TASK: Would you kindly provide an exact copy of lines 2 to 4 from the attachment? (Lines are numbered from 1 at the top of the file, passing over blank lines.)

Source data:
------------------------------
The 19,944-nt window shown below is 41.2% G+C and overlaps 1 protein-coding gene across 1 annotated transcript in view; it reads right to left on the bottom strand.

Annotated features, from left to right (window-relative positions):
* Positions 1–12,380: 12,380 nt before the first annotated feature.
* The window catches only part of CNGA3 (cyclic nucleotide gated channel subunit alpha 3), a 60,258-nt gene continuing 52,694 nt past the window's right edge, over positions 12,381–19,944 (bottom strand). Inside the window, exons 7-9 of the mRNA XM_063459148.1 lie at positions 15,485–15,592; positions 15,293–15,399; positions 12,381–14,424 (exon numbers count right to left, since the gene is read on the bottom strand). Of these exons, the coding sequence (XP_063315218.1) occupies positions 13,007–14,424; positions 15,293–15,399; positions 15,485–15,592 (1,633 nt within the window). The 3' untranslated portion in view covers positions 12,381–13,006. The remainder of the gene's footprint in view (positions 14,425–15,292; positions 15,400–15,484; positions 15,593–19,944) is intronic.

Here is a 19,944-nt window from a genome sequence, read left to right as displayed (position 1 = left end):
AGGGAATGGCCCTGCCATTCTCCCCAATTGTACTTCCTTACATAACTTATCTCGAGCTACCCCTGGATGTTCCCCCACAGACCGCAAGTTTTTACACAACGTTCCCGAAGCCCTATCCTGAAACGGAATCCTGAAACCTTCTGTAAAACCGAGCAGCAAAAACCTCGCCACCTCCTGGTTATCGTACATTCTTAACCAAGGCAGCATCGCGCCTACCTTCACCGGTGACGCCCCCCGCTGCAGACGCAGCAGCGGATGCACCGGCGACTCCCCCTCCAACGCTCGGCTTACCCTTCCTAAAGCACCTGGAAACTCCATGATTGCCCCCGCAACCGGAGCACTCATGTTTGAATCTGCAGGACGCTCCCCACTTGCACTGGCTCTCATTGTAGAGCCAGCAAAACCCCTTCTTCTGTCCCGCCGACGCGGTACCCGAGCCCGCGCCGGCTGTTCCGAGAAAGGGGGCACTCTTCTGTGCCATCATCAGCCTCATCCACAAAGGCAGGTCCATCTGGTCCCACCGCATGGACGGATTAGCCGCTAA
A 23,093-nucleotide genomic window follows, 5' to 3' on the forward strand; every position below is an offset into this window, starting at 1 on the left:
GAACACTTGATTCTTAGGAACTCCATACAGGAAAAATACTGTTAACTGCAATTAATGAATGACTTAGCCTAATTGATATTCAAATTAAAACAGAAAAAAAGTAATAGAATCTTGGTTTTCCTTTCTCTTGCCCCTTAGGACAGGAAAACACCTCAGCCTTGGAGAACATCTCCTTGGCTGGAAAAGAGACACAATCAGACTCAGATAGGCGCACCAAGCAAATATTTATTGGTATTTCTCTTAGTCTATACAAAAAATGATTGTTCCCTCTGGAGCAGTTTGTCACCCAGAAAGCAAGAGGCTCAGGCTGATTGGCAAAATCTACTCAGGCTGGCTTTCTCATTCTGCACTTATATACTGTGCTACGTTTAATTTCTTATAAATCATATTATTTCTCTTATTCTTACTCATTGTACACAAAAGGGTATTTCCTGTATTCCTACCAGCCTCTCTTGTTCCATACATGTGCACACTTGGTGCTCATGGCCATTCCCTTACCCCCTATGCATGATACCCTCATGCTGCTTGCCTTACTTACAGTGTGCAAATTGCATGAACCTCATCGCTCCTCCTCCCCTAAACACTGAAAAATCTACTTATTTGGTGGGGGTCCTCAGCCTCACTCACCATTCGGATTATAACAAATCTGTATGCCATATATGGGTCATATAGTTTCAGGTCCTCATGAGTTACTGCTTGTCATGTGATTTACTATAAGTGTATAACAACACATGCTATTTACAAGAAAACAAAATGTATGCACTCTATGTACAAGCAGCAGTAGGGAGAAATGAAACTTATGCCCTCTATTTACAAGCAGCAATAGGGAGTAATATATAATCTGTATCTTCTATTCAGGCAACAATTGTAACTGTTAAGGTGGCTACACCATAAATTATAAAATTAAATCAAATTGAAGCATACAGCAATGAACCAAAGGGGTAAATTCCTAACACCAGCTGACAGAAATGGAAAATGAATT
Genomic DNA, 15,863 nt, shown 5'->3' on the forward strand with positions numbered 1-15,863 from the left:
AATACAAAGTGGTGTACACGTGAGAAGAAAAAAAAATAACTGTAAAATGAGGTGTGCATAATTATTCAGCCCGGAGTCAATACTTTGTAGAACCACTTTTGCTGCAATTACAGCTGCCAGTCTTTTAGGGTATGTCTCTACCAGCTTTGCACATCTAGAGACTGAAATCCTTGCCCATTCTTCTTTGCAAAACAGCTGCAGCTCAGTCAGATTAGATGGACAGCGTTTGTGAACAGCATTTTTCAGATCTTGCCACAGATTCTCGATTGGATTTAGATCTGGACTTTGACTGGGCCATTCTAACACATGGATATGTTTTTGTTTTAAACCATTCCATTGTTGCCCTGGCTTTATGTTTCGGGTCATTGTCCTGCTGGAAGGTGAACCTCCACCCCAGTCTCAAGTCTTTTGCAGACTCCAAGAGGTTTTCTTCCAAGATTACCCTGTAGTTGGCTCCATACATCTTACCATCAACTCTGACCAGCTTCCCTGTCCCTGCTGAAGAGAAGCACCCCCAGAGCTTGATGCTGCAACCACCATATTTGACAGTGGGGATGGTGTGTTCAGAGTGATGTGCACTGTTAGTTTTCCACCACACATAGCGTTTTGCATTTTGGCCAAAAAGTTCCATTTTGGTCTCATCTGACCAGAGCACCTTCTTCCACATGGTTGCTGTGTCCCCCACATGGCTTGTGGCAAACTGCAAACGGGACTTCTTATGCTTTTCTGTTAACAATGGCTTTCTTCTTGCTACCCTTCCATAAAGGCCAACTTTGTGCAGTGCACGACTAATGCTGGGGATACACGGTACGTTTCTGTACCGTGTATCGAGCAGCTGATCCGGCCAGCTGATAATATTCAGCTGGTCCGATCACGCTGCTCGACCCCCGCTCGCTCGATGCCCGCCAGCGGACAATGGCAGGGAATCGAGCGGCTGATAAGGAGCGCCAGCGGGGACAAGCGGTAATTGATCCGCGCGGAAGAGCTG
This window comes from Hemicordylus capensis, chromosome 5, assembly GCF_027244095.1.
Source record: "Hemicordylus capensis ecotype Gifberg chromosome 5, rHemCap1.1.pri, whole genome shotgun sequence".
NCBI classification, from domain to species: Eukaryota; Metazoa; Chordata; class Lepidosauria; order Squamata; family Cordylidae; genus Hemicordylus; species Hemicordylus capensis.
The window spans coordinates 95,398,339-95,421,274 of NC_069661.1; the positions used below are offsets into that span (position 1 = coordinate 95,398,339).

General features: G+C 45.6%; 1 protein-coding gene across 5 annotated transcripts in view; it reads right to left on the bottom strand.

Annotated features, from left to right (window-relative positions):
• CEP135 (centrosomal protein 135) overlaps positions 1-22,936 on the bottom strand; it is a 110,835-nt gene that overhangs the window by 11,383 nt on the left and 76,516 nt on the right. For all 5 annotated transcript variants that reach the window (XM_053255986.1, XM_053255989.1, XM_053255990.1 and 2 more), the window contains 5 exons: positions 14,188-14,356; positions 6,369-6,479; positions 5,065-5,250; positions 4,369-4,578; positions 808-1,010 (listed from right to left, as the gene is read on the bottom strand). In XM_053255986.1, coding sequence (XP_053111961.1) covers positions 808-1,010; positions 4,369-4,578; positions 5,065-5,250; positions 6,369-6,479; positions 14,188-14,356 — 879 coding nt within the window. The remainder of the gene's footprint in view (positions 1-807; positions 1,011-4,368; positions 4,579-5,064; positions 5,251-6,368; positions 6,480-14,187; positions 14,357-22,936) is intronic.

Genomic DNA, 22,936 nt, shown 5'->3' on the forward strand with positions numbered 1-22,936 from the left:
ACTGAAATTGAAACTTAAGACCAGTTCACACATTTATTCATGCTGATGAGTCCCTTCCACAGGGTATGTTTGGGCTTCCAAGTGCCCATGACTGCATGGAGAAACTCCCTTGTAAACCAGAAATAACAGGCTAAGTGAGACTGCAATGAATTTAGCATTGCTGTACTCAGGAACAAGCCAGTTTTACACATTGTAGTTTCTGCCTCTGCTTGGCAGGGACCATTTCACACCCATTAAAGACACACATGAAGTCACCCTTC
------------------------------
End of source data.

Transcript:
Annotated features, from left to right (window-relative positions):
* Positions 1–12,380: 12,380 nt before the first annotated feature.
* The window catches only part of CNGA3 (cyclic nucleotide gated channel subunit alpha 3), a 60,258-nt gene continuing 52,694 nt past the window's right edge, over positions 12,381–19,944 (bottom strand). Inside the window, exons 7-9 of the mRNA XM_063459148.1 lie at positions 15,485–15,592; positions 15,293–15,399; positions 12,381–14,424 (exon numbers count right to left, since the gene is read on the bottom strand). Of these exons, the coding sequence (XP_063315218.1) occupies positions 13,007–14,424; positions 15,293–15,399; positions 15,485–15,592 (1,633 nt within the window). The 3' untranslated portion in view covers positions 12,381–13,006. The remainder of the gene's footprint in view (positions 14,425–15,292; positions 15,400–15,484; positions 15,593–19,944) is intronic.